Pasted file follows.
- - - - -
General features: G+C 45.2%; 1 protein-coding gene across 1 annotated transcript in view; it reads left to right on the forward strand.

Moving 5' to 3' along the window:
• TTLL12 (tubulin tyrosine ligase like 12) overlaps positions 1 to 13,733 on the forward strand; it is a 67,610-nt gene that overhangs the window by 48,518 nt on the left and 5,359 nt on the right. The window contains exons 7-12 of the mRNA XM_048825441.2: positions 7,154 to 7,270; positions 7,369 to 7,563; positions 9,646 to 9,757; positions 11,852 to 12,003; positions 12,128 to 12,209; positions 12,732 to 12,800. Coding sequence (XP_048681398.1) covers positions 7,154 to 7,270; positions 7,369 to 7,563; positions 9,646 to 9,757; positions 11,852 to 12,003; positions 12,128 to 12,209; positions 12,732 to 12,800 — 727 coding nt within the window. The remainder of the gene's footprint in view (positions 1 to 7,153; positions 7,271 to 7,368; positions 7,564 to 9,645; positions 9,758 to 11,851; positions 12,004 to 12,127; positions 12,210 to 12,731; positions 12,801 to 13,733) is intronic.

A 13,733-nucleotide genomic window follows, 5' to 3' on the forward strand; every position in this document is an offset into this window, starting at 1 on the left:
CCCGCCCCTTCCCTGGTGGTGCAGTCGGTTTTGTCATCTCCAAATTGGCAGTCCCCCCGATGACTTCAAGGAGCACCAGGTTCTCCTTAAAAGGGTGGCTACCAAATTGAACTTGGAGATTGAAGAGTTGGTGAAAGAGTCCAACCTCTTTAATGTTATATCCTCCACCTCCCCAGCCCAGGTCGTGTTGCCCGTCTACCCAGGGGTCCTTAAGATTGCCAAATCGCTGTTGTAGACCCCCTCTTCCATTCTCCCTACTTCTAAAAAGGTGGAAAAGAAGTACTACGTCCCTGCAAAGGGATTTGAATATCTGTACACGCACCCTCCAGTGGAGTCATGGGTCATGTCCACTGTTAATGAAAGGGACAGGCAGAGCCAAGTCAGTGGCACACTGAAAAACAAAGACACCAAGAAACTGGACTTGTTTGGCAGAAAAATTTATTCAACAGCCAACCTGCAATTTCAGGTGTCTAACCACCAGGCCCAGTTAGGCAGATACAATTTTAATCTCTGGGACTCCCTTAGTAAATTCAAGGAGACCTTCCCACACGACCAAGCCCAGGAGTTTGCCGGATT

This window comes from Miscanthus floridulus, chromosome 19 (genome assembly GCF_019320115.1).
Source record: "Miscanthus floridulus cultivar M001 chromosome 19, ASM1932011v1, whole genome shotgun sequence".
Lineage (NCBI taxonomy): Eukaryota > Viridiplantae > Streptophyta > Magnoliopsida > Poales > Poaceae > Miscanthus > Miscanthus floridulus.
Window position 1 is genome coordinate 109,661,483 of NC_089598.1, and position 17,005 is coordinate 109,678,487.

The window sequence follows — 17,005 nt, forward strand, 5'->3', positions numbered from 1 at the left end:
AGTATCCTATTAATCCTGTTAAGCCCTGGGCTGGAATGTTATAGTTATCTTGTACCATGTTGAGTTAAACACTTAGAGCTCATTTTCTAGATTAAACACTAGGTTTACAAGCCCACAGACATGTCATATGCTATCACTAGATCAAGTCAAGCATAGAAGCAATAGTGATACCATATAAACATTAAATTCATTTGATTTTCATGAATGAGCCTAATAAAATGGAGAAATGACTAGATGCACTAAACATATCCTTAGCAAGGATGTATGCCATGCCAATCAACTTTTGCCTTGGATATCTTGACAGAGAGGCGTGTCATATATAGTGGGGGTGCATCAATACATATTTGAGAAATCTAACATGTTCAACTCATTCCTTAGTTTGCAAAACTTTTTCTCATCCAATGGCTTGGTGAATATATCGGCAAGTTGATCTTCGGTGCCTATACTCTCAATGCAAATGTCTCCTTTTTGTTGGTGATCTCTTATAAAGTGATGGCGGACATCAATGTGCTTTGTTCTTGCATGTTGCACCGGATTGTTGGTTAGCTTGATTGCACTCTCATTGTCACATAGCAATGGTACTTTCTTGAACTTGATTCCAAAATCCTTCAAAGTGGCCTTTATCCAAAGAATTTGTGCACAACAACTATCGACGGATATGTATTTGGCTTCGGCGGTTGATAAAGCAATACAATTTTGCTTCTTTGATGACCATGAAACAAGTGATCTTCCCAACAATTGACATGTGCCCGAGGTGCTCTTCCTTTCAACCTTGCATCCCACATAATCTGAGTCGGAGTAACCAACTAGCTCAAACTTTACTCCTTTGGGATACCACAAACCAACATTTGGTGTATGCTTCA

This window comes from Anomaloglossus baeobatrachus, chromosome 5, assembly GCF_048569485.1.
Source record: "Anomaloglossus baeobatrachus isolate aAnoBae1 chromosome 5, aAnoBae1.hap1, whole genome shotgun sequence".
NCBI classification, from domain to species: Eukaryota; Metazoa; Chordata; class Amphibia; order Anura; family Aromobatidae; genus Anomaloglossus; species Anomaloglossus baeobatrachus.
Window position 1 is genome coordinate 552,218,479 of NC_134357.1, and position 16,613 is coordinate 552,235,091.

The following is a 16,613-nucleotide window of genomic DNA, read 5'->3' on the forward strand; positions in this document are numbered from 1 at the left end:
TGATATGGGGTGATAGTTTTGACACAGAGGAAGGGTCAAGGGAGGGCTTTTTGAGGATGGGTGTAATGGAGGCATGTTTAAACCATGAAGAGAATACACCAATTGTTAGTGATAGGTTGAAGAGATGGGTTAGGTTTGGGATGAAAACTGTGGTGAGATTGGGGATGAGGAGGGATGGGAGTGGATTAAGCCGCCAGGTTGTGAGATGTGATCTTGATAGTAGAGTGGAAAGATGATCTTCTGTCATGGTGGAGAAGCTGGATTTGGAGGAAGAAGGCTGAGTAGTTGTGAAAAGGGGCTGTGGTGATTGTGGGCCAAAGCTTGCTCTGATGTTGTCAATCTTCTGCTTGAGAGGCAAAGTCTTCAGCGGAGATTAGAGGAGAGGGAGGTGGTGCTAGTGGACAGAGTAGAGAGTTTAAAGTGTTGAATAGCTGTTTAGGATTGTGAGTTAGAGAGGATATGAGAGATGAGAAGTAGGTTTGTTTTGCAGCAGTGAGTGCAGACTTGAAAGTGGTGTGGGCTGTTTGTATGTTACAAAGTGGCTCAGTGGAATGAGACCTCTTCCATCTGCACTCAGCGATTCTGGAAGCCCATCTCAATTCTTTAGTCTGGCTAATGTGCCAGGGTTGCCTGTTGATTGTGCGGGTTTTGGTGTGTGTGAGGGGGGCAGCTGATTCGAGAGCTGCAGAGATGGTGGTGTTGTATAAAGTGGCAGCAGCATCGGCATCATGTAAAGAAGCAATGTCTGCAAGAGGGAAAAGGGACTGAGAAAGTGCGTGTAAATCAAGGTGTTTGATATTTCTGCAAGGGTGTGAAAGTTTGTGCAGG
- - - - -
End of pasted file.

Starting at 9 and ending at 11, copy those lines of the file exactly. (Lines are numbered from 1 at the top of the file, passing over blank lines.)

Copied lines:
Window position 1 is genome coordinate 109,661,483 of NC_089598.1, and position 17,005 is coordinate 109,678,487.

The window sequence follows — 17,005 nt, forward strand, 5'->3', positions numbered from 1 at the left end:
AGTATCCTATTAATCCTGTTAAGCCCTGGGCTGGAATGTTATAGTTATCTTGTACCATGTTGAGTTAAACACTTAGAGCTCATTTTCTAGATTAAACACTAGGTTTACAAGCCCACAGACATGTCATATGCTATCACTAGATCAAGTCAAGCATAGAAGCAATAGTGATACCATATAAACATTAAATTCATTTGATTTTCATGAATGAGCCTAATAAAATGGAGAAATGACTAGATGCACTAAACATATCCTTAGCAAGGATGTATGCCATGCCAATCAACTTTTGCCTTGGATATCTTGACAGAGAGGCGTGTCATATATAGTGGGGGTGCATCAATACATATTTGAGAAATCTAACATGTTCAACTCATTCCTTAGTTTGCAAAACTTTTTCTCATCCAATGGCTTGGTGAATATATCGGCAAGTTGATCTTCGGTGCCTATACTCTCAATGCAAATGTCTCCTTTTTGTTGGTGATCTCTTATAAAGTGATGGCGGACATCAATGTGCTTTGTTCTTGCATGTTGCACCGGATTGTTGGTTAGCTTGATTGCACTCTCATTGTCACATAGCAATGGTACTTTCTTGAACTTGATTCCAAAATCCTTCAAAGTGGCCTTTATCCAAAGAATTTGTGCACAACAACTATCGACGGATATGTATTTGGCTTCGGCGGTTGATAAAGCAATACAATTTTGCTTCTTTGATGACCATGAAACAAGTGATCTTCCCAACAATTGACATGTGCCCGAGGTGCTCTTCCTTTCAACCTTGCATCCCACATAATCTGAGTCGGAGTAACCAACTAGCTCAAACTTTACTCCTTTGGGATACCACAAACCAACATTTGGTGTATGCTTCA